Australian cricket captain Michael Clarke has been forced to defend teammate Phil Hughes after Sir Ian Botham accused him of cheating.
During the third day of the fifth Ashes Test in Sydney, England opener Alistair Cook nudged a ball to Phil Hughes at short leg. Hughes appeared to claim the catch, before replays indicated the ball bounced first, prompting Botham to criticise the appeal.
“Terrible. Cheating. How much do you want it to bounce into your hands?” Botham said on Sky Sports commentary.
“He (Hughes) knows he hasn’t caught it. There’s no appeal. Someone else says something and then he goes up.”
Clarke, standing in as skipper with Ricky Ponting injured, insisted Hughes was no cheat, and had asked the question about the catch because he was unsure whether the reflex take was fair.
“That’s a bit harsh. I can guarantee one thing, Phillip Hughes is not a cheat, that’s for sure. He’s a wonderful young guy,” Clarke said after play.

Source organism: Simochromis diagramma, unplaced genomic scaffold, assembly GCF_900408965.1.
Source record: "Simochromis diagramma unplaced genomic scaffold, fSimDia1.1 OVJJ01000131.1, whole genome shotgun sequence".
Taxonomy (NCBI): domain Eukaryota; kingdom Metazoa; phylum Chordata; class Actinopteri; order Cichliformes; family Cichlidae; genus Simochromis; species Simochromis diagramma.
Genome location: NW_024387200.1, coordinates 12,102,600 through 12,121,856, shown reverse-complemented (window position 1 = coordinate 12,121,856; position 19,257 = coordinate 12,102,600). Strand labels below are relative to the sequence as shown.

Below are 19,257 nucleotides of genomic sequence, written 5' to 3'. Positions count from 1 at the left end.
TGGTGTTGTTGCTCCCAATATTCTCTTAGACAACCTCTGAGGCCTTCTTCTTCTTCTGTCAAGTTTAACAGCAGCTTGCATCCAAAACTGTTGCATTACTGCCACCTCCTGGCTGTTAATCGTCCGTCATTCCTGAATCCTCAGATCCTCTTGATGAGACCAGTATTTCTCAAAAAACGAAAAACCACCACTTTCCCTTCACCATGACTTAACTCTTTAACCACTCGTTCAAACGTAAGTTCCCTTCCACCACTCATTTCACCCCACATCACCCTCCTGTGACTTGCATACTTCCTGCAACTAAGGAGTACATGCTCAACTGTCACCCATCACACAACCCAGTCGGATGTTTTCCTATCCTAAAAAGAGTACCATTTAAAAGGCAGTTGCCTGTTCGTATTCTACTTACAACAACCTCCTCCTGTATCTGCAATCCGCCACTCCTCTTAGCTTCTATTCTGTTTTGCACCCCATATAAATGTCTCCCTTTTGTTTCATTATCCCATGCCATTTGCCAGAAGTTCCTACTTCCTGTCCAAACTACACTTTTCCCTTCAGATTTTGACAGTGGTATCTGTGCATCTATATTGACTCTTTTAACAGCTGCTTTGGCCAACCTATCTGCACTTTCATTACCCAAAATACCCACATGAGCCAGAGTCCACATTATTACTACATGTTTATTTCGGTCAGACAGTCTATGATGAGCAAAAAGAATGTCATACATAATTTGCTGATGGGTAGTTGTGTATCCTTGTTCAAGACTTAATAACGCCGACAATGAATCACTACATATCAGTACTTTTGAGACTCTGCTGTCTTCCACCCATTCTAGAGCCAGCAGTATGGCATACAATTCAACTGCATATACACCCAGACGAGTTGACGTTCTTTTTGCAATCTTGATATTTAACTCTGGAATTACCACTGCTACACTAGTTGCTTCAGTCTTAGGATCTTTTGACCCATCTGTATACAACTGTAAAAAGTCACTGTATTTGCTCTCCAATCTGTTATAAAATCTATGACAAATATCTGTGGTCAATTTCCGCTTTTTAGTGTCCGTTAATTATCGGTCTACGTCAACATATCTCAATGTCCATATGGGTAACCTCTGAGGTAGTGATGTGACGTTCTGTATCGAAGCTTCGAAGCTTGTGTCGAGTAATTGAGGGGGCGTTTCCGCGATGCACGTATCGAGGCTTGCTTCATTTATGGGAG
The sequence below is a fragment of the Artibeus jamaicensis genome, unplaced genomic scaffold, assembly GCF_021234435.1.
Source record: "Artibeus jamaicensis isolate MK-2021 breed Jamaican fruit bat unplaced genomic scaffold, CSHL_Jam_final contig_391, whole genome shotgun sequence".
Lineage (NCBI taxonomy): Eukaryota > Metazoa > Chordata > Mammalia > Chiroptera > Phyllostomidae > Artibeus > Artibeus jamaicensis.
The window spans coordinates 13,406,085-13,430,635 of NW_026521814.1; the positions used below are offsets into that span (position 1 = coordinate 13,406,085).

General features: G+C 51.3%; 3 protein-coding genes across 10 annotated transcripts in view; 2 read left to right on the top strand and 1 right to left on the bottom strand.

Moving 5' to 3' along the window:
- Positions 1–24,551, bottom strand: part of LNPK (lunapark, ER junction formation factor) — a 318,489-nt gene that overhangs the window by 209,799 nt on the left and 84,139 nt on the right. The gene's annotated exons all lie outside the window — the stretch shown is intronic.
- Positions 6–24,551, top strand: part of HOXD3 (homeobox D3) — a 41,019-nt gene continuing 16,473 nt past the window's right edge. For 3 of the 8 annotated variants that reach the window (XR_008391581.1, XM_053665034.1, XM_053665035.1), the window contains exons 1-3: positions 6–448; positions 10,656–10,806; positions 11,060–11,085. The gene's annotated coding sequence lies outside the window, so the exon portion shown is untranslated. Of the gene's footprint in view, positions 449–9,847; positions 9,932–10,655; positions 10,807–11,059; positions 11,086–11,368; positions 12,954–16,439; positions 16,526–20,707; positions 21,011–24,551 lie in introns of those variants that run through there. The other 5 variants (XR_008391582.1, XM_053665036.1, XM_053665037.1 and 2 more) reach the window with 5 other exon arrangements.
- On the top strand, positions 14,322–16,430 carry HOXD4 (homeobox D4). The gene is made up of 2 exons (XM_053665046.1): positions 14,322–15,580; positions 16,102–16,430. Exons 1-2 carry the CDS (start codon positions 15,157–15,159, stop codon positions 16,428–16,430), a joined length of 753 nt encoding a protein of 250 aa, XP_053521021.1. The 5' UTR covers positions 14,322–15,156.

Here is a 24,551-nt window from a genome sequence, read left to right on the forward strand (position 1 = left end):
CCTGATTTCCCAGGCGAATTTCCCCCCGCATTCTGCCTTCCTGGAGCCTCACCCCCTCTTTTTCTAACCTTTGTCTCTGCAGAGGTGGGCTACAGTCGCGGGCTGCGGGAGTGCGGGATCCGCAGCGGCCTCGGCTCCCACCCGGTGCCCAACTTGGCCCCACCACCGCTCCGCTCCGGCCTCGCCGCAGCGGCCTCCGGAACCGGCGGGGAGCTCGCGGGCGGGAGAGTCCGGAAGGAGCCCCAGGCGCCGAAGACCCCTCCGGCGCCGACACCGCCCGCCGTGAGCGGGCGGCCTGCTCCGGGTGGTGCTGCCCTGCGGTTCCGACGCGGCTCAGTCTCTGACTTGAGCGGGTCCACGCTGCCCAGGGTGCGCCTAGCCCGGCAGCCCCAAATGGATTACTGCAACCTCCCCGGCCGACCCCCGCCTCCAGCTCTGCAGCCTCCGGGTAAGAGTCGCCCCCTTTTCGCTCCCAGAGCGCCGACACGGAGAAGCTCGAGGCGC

“The end result was spot on, Hughesy wasn’t sure, (Brad) Haddin wasn’t sure, we made it clear to the umpires, the umpires referred the catch, checked it.
“I haven’t seen the replay but it must have come up clear that the ball bounced, so it was the right result. That’s a bit harsh for Ian to say that about Phillip, he’s not that sort of guy.”
However Clarke admitted there may be a negative perception of Hughes’ actions, throwing his hands skywards in appeal, as opposed to other examples of players looking unsure when they come up from a low catch.
“Hughesy certainly wasn’t 100 per cent sure and he made that quite obvious,” Clarke said.
“Hughesy has some sort of feel, Hadds can see the ball, nobody else can really see that. I think the result is spot-on. We got the right answer.”